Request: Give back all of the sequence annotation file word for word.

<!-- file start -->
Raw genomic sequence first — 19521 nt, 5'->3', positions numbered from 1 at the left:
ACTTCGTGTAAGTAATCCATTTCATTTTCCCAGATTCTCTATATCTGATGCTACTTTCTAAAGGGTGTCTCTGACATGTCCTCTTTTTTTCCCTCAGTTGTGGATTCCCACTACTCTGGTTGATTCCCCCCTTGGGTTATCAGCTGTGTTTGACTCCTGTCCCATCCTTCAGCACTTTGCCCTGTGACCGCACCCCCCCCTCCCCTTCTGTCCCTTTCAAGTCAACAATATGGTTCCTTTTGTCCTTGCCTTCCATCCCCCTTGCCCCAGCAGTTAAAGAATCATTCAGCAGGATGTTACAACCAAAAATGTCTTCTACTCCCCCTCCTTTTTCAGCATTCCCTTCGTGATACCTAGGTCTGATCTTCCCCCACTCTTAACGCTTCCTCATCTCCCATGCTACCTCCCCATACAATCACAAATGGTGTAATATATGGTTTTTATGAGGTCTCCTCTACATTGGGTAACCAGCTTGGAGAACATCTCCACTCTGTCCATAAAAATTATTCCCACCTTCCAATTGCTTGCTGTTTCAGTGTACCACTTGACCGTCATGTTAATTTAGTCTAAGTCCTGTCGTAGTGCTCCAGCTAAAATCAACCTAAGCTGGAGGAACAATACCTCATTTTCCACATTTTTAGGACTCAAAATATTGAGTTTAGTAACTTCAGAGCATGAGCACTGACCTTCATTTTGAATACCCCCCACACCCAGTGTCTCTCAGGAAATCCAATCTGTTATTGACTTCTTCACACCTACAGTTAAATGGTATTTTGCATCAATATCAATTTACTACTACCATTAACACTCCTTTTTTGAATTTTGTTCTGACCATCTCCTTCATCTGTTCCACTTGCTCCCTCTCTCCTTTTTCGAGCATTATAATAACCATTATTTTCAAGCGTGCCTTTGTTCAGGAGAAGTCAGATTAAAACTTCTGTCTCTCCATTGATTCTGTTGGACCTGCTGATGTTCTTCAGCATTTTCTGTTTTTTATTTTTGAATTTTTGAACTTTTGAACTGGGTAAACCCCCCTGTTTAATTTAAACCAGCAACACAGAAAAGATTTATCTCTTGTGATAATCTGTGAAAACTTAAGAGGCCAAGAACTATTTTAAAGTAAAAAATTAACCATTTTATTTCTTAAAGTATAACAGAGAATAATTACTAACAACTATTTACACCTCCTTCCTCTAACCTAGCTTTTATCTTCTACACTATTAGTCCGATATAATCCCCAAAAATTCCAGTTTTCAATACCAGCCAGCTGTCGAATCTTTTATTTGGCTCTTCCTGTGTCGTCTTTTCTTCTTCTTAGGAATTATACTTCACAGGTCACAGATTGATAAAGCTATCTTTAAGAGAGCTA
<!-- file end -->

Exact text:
Raw genomic sequence first — 19521 nt, 5'->3', positions numbered from 1 at the left:
ACTTCGTGTAAGTAATCCATTTCATTTTCCCAGATTCTCTATATCTGATGCTACTTTCTAAAGGGTGTCTCTGACATGTCCTCTTTTTTTCCCTCAGTTGTGGATTCCCACTACTCTGGTTGATTCCCCCCTTGGGTTATCAGCTGTGTTTGACTCCTGTCCCATCCTTCAGCACTTTGCCCTGTGACCGCACCCCCCCCTCCCCTTCTGTCCCTTTCAAGTCAACAATATGGTTCCTTTTGTCCTTGCCTTCCATCCCCCTTGCCCCAGCAGTTAAAGAATCATTCAGCAGGATGTTACAACCAAAAATGTCTTCTACTCCCCCTCCTTTTTCAGCATTCCCTTCGTGATACCTAGGTCTGATCTTCCCCCACTCTTAACGCTTCCTCATCTCCCATGCTACCTCCCCATACAATCACAAATGGTGTAATATATGGTTTTTATGAGGTCTCCTCTACATTGGGTAACCAGCTTGGAGAACATCTCCACTCTGTCCATAAAAATTATTCCCACCTTCCAATTGCTTGCTGTTTCAGTGTACCACTTGACCGTCATGTTAATTTAGTCTAAGTCCTGTCGTAGTGCTCCAGCTAAAATCAACCTAAGCTGGAGGAACAATACCTCATTTTCCACATTTTTAGGACTCAAAATATTGAGTTTAGTAACTTCAGAGCATGAGCACTGACCTTCATTTTGAATACCCCCCACACCCAGTGTCTCTCAGGAAATCCAATCTGTTATTGACTTCTTCACACCTACAGTTAAATGGTATTTTGCATCAATATCAATTTACTACTACCATTAACACTCCTTTTTTGAATTTTGTTCTGACCATCTCCTTCATCTGTTCCACTTGCTCCCTCTCTCCTTTTTCGAGCATTATAATAACCATTATTTTCAAGCGTGCCTTTGTTCAGGAGAAGTCAGATTAAAACTTCTGTCTCTCCATTGATTCTGTTGGACCTGCTGATGTTCTTCAGCATTTTCTGTTTTTTATTTTTGAATTTTTGAACTTTTGAACTGGGTAAACCCCCCTGTTTAATTTAAACCAGCAACACAGAAAAGATTTATCTCTTGTGATAATCTGTGAAAACTTAAGAGGCCAAGAACTATTTTAAAGTAAAAAATTAACCATTTTATTTCTTAAAGTATAACAGAGAATAATTACTAACAACTATTTACACCTCCTTCCTCTAACCTAGCTTTTATCTTCTACACTATTAGTCCGATATAATCCCCAAAAATTCCAGTTTTCAATACCAGCCAGCTGTCGAATCTTTTATTTGGCTCTTCCTGTGTCGTCTTTTCTTCTTCTTAGGAATTATACTTCACAGGTCACAGATTGATAAAGCTATCTTTAAGAGAGCTA